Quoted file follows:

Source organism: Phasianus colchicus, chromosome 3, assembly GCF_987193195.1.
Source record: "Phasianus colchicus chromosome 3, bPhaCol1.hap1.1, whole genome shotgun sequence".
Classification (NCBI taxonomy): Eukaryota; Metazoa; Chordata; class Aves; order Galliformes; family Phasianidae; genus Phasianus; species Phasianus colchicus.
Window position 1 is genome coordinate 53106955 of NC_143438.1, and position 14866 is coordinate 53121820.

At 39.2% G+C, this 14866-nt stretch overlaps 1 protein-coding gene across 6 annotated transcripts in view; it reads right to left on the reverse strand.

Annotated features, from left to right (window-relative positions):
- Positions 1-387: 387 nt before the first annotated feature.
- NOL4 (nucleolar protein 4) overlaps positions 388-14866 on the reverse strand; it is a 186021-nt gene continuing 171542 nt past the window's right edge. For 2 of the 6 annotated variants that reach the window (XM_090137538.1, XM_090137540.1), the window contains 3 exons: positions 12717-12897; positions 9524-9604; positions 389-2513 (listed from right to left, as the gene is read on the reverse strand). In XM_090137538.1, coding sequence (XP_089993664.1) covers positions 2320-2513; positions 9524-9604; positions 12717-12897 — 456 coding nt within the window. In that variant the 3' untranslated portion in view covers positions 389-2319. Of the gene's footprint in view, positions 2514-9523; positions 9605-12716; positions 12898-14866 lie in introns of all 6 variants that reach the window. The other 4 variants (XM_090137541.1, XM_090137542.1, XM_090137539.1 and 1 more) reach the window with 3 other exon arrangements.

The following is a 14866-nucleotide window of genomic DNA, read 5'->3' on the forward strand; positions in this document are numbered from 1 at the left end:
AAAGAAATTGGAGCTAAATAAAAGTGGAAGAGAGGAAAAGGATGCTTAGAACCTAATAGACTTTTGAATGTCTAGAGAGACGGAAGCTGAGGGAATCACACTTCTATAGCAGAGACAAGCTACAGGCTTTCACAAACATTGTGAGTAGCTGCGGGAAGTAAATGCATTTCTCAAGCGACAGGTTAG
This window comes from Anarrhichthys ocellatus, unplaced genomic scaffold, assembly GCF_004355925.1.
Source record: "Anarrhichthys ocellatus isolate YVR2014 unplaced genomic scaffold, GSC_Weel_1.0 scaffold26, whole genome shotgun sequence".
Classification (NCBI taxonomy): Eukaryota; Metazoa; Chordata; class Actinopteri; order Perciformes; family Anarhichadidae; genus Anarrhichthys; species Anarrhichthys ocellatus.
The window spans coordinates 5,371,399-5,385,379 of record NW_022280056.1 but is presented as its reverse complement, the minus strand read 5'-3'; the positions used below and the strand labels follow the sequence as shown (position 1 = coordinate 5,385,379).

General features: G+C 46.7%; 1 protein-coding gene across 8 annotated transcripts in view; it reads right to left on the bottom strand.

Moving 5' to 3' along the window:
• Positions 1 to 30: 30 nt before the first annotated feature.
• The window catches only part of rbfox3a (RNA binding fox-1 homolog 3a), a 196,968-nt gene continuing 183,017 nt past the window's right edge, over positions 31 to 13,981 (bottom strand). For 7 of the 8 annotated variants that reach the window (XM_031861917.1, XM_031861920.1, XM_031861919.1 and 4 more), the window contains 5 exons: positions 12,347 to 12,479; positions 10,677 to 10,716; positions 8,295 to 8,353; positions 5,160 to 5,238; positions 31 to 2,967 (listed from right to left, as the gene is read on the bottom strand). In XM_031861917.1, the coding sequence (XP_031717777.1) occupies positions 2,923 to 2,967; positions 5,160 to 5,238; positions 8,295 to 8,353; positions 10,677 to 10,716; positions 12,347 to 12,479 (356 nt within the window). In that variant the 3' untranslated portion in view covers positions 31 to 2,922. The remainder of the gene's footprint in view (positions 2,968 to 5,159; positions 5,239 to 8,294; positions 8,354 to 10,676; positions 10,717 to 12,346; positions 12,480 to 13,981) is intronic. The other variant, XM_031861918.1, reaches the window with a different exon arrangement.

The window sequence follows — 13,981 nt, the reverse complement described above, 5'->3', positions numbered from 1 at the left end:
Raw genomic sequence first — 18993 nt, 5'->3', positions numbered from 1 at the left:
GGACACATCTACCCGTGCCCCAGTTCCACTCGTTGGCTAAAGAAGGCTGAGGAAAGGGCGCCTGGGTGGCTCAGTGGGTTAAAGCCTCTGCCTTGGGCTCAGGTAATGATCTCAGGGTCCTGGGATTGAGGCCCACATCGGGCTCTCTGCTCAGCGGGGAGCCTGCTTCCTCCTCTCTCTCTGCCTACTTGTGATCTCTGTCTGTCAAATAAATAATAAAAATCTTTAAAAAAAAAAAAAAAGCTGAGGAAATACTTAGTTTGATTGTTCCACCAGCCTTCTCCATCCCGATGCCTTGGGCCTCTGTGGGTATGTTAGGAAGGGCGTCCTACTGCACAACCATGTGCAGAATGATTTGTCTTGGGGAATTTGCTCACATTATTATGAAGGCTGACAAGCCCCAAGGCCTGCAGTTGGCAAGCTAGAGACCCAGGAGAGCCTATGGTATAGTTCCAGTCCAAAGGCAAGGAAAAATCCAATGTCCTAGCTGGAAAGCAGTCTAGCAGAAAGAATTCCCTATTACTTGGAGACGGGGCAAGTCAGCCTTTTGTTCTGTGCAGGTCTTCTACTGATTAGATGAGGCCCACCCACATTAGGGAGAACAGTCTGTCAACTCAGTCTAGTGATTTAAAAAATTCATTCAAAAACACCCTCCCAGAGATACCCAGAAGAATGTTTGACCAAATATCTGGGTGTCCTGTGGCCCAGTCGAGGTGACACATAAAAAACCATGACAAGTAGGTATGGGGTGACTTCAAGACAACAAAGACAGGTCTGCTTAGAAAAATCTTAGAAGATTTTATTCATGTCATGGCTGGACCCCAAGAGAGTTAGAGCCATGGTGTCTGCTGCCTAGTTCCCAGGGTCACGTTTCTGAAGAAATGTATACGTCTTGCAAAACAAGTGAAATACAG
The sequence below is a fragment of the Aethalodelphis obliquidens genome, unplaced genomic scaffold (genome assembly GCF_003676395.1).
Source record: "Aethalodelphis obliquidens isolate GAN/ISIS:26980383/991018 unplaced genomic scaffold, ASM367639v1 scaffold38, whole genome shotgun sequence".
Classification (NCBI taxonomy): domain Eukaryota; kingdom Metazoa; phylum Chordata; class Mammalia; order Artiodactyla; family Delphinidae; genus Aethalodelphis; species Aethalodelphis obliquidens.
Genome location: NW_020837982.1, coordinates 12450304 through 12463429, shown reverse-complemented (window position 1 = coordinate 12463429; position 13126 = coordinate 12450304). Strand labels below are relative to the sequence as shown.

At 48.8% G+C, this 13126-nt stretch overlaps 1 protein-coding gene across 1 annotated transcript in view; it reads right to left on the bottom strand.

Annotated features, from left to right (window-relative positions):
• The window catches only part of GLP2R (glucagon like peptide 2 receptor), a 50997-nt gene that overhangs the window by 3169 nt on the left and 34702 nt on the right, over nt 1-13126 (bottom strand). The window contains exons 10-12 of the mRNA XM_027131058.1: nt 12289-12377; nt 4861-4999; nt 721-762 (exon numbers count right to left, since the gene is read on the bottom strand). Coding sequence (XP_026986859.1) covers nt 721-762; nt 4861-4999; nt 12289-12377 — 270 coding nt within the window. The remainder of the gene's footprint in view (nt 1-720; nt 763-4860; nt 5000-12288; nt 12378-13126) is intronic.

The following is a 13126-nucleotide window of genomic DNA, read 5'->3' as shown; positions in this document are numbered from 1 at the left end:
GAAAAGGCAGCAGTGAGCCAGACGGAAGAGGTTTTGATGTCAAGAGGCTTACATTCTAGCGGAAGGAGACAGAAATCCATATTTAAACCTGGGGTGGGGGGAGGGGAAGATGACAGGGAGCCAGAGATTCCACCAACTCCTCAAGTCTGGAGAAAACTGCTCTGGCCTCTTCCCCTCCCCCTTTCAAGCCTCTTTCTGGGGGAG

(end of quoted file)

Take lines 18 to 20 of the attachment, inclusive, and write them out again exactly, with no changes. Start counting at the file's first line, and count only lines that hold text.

• The window catches only part of rbfox3a (RNA binding fox-1 homolog 3a), a 196,968-nt gene continuing 183,017 nt past the window's right edge, over positions 31 to 13,981 (bottom strand). For 7 of the 8 annotated variants that reach the window (XM_031861917.1, XM_031861920.1, XM_031861919.1 and 4 more), the window contains 5 exons: positions 12,347 to 12,479; positions 10,677 to 10,716; positions 8,295 to 8,353; positions 5,160 to 5,238; positions 31 to 2,967 (listed from right to left, as the gene is read on the bottom strand). In XM_031861917.1, the coding sequence (XP_031717777.1) occupies positions 2,923 to 2,967; positions 5,160 to 5,238; positions 8,295 to 8,353; positions 10,677 to 10,716; positions 12,347 to 12,479 (356 nt within the window). In that variant the 3' untranslated portion in view covers positions 31 to 2,922. The remainder of the gene's footprint in view (positions 2,968 to 5,159; positions 5,239 to 8,294; positions 8,354 to 10,676; positions 10,717 to 12,346; positions 12,480 to 13,981) is intronic. The other variant, XM_031861918.1, reaches the window with a different exon arrangement.

The window sequence follows — 13,981 nt, the reverse complement described above, 5'->3', positions numbered from 1 at the left end:
Raw genomic sequence first — 18993 nt, 5'->3', positions numbered from 1 at the left: